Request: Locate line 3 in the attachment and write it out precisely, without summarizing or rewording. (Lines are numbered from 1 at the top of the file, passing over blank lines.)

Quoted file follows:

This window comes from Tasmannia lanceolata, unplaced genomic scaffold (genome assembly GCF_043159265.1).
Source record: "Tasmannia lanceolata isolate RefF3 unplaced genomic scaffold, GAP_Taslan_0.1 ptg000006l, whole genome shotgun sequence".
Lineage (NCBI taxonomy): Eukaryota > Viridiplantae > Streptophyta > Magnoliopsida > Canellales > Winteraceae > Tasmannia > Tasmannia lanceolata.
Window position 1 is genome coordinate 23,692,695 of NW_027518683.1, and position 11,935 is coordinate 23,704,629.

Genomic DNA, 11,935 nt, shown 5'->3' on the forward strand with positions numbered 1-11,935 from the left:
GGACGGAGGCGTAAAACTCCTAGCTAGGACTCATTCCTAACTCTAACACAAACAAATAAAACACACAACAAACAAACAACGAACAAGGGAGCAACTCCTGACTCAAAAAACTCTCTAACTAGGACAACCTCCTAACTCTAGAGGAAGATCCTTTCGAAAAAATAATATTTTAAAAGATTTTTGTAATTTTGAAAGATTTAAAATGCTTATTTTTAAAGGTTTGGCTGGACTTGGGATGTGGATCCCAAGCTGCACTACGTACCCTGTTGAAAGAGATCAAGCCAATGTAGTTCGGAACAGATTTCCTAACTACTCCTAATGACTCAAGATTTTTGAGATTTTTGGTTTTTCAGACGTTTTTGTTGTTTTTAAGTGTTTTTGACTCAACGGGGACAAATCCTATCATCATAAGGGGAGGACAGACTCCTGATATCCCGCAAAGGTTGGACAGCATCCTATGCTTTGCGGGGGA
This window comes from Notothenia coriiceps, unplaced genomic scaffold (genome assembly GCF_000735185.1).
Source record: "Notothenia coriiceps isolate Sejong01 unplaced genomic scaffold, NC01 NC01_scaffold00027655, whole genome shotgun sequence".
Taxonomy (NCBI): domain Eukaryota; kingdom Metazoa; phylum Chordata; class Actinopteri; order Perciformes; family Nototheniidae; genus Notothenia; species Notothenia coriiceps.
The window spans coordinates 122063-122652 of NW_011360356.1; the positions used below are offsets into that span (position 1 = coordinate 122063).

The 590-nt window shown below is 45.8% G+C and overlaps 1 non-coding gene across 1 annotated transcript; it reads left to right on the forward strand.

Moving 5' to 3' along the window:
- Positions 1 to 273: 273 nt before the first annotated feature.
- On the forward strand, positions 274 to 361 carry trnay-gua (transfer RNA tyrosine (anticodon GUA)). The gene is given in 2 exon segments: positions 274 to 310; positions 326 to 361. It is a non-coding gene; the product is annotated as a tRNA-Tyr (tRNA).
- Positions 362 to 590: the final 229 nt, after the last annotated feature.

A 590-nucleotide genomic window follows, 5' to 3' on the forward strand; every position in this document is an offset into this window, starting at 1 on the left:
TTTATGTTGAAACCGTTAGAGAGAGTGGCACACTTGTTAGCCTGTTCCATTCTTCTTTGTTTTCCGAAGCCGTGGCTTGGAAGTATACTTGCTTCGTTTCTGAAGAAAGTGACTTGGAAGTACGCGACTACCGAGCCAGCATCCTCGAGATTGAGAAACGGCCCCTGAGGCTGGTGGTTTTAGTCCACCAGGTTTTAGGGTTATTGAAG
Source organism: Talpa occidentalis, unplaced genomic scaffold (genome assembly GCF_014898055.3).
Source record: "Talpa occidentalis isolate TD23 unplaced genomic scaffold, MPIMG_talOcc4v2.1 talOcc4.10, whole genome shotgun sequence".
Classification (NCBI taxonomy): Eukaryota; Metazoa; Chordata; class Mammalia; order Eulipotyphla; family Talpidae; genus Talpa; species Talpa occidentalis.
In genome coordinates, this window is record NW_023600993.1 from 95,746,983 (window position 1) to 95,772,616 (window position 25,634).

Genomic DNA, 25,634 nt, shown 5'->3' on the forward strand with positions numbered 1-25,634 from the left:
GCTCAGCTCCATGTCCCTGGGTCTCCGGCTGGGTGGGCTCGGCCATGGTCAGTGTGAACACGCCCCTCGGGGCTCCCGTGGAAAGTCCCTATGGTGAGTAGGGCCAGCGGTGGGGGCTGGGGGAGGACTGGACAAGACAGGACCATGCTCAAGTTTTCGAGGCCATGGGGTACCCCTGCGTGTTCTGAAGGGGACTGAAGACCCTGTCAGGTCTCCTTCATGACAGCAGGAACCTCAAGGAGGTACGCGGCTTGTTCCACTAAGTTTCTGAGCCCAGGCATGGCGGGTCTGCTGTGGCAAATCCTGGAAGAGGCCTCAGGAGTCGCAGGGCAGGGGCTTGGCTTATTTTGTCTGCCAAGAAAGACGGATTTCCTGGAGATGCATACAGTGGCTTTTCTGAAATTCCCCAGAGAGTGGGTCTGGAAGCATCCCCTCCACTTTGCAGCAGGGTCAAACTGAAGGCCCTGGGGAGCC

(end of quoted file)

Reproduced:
Lineage (NCBI taxonomy): Eukaryota > Viridiplantae > Streptophyta > Magnoliopsida > Canellales > Winteraceae > Tasmannia > Tasmannia lanceolata.